I should have used Mj and xj, but the sum of Mi (is the molar mass of each component) multiplied by ni (the mole fraction).

I actually split up the dry air into oxygen and nitrogen to carry out the calculation but it won't generate the correct answer for me?
So I take it I shouldn't split up the CO2 into carbon and oxygen but treat it as a gas? If so that's when I got confused as to finding the molar mass of this compound... (sorry Chemistry is not my strong point)
 
  • #11
Borek
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I should have used Mj and xj, but the sum of Mi (is the molar mass of each component) multiplied by ni (the mole fraction).

Doesn't matter if you enumerate compounds with i, j or k, or whatever.

I think you are lost about what is a "component" here, especially as

finding the molar mass of this compound

the mixture is not a compound - it is a mixture of compounds. And actually it doesn't have a molar mass, as molar mass is a property of a compound - something with well defined molecular formula. Mixture doesn't have a formula, it contains separate compounds, each one having a separate formula.

However, when we are dealing with gases each mixture of them can be described by an equivalent molar mass. That is, it will behave (not in chemical reactions, but during physical changes - when being heated, compressed and so on) as a gas with such a molar mass. And this equivalent molar mass can be calculated using formula you have listed - but for calculations you need to take into account all mixed gases, in this case N2, O2 and CO2.

Does it clarify things a bit?
 
  • #12
Doesn't matter if you enumerate compounds with i, j or k, or whatever.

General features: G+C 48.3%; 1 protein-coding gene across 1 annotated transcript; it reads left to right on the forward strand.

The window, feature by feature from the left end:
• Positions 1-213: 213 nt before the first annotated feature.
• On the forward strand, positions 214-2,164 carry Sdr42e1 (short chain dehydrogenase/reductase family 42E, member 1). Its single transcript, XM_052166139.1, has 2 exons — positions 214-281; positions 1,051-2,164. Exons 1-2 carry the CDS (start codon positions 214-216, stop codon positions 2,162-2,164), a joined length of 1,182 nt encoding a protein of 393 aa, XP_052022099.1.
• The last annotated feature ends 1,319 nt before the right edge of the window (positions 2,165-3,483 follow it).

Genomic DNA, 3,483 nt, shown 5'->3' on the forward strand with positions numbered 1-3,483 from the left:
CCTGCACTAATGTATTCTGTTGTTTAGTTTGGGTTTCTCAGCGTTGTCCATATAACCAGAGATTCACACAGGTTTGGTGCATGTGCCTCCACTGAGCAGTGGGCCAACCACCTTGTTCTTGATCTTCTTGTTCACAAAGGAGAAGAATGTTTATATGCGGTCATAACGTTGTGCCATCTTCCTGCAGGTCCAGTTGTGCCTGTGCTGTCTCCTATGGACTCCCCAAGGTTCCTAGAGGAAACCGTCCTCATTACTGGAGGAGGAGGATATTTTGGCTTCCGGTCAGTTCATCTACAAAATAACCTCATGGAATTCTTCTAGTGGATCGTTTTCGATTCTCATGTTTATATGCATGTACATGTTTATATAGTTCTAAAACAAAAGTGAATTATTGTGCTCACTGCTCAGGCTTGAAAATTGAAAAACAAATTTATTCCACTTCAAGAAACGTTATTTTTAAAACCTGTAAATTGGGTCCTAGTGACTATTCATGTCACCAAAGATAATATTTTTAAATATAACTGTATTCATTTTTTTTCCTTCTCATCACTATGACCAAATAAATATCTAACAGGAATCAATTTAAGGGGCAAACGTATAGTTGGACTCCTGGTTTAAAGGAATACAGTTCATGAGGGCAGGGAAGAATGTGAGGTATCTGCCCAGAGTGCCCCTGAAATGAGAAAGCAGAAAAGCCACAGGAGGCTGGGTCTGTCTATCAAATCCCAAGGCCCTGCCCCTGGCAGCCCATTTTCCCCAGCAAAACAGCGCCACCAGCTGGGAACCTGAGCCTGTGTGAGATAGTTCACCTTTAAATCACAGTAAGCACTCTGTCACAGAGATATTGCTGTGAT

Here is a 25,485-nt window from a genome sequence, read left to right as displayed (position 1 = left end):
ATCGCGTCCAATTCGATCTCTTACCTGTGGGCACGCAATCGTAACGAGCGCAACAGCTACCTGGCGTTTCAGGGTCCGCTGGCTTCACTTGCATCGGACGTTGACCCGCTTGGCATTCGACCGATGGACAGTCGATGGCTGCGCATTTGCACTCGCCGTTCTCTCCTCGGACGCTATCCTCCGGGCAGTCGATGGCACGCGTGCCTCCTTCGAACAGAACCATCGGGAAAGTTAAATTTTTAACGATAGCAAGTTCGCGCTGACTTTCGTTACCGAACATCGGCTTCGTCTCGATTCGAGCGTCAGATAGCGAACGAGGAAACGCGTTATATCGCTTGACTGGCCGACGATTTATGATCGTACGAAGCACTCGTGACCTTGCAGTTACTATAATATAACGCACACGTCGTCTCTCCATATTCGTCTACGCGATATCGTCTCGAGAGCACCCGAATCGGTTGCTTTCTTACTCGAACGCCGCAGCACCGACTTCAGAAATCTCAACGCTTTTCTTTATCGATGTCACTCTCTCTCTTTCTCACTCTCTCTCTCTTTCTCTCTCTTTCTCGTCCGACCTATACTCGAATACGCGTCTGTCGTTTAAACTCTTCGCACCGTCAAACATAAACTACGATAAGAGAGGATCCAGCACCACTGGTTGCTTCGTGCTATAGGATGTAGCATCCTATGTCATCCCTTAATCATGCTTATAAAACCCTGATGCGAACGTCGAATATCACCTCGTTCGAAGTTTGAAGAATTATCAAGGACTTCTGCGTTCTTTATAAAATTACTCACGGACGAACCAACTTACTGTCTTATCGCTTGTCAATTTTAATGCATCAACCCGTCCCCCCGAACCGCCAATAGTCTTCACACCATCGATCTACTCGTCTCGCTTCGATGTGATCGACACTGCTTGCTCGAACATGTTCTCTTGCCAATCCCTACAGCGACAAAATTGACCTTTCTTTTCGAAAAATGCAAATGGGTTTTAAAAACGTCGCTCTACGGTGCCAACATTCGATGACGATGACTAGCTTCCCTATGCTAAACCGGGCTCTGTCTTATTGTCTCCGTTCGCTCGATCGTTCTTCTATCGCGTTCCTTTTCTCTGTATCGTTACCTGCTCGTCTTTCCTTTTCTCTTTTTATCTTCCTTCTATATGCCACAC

I think you are lost about what is a "component" here, especially as



the mixture is not a compound - it is a mixture of compounds. And actually it doesn't have a molar mass, as molar mass is a property of a compound - something with well defined molecular formula. Mixture doesn't have a formula, it contains separate compounds, each one having a separate formula.

However, when we are dealing with gases each mixture of them can be described by an equivalent molar mass. That is, it will behave (not in chemical reactions, but during physical changes - when being heated, compressed and so on) as a gas with such a molar mass. And this equivalent molar mass can be calculated using formula you have listed - but for calculations you need to take into account all mixed gases, in this case N2, O2 and CO2.

Does it clarify things a bit?

Thank you I understand now. By compound I meant I was struggling to find the molar mass of the CO2 (compound) but it was far more straightforward than I initially thought.
Another part I initially messed up on was failing to realise the figures were not for the molecular pairs O and N travel in, I think that's what you were trying to hint to me when saying 'gases' and not 'elements'? :)
 
  • #13
Borek
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think that's what you were trying to hint to me when saying 'gases' and not 'elements'? :)

Not exactly, but it looks like there were several levels of misunderstanding and confusion - no sense to straighten that up now.